CDM selected to design-build Delta water supply project

Oct. 3, 2007
The city of Stockton has selected CDM for the landmark Delta water supply design-build project, which will integrate the city's surface water and groundwater management efforts and develop a supplemental water supply for the Stockton metropolitan area. The approximately $200 million project includes a new intake on the San Joaquin River; more than 13 miles of a new 54-inch diameter pipeline to transport the water to a new 30-million-gallon-per-day (mgd) treatment plant, which includes...

STOCKTON, CA, Sept. 28, 2007 -- The city of Stockton has selected CDM for the landmark Delta water supply design-build project, which will integrate the city's surface water and groundwater management efforts and develop a supplemental water supply for the Stockton metropolitan area.

The approximately $200 million project includes a new intake on the San Joaquin River; more than 13 miles of a new 54-inch diameter pipeline to transport the water to a new 30-million-gallon-per-day (mgd) treatment plant, which includes a treated water reservoir and pump station; and 7 miles of 36- and 42-inch diameter pipelines to deliver treated water to the city's distribution system. CDM is responsible for all of the facilities except the intake, which is being procured separately using a design-bid-build approach.

In a staged design-build project, CDM will first complete a preliminary design of the pipelines and water treatment facilities, and develop a cost proposal for final design and construction. Upon approval by the city, CDM's contract then will be amended to include final design and construction of the facilities. Construction is scheduled to begin in Oct. 2008, and the facilities will be in service 2 years later. Approximately one third of Stockton's water needs will be met by this new facility. Ultimately, by 2050, capacity could be expanded to 160 mgd. One of the first activities in Stage 1 is for the city and CDM to select the treatment process that will be used at the new plant. Both granular media and membrane filtration are under consideration. Ozone and granular activated carbon facilities are also being evaluated.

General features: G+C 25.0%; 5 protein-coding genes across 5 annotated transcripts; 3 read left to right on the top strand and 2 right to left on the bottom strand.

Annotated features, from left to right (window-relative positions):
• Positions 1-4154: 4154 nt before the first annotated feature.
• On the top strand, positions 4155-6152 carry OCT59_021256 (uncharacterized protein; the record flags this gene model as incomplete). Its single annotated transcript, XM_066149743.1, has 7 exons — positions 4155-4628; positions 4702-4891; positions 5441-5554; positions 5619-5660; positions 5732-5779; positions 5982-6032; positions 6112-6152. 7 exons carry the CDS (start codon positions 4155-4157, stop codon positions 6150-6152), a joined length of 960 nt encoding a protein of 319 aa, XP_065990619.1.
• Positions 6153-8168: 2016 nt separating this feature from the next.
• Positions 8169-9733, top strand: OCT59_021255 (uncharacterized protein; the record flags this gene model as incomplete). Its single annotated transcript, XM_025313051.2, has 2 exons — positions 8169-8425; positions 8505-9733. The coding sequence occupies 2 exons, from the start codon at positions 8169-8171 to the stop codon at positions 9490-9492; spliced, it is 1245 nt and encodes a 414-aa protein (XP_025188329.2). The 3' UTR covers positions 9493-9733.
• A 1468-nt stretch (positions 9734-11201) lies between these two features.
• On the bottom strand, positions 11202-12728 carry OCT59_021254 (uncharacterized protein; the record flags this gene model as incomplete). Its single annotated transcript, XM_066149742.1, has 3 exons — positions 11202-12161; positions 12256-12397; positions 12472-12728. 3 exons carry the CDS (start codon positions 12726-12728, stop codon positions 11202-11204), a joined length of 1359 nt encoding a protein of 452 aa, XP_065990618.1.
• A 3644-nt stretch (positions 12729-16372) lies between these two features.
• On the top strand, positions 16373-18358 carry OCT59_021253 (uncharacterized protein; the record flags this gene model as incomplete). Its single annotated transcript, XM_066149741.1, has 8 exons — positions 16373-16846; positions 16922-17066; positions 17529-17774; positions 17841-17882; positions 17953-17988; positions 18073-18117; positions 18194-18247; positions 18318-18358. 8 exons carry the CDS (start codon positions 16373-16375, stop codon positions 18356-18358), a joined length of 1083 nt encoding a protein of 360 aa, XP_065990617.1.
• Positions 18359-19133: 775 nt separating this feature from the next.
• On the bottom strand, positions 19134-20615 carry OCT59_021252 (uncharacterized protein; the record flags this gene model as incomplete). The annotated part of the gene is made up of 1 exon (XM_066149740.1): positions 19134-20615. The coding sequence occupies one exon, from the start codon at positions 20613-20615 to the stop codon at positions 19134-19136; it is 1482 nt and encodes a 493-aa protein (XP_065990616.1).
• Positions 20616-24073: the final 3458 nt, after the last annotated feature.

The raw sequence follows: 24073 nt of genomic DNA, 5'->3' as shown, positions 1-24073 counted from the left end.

Currently, Stockton residents and businesses get about 60 percent of their water from nearby reservoirs, with the remaining 40 percent coming from underground wells. The project will help replace declining and unreliable surface water supplies, protect and restore groundwater resources, and provide adequate water supply to accommodate planned growth.

CDM is a consulting, engineering, construction, and operations firm delivering exceptional service to public and private clients worldwide.

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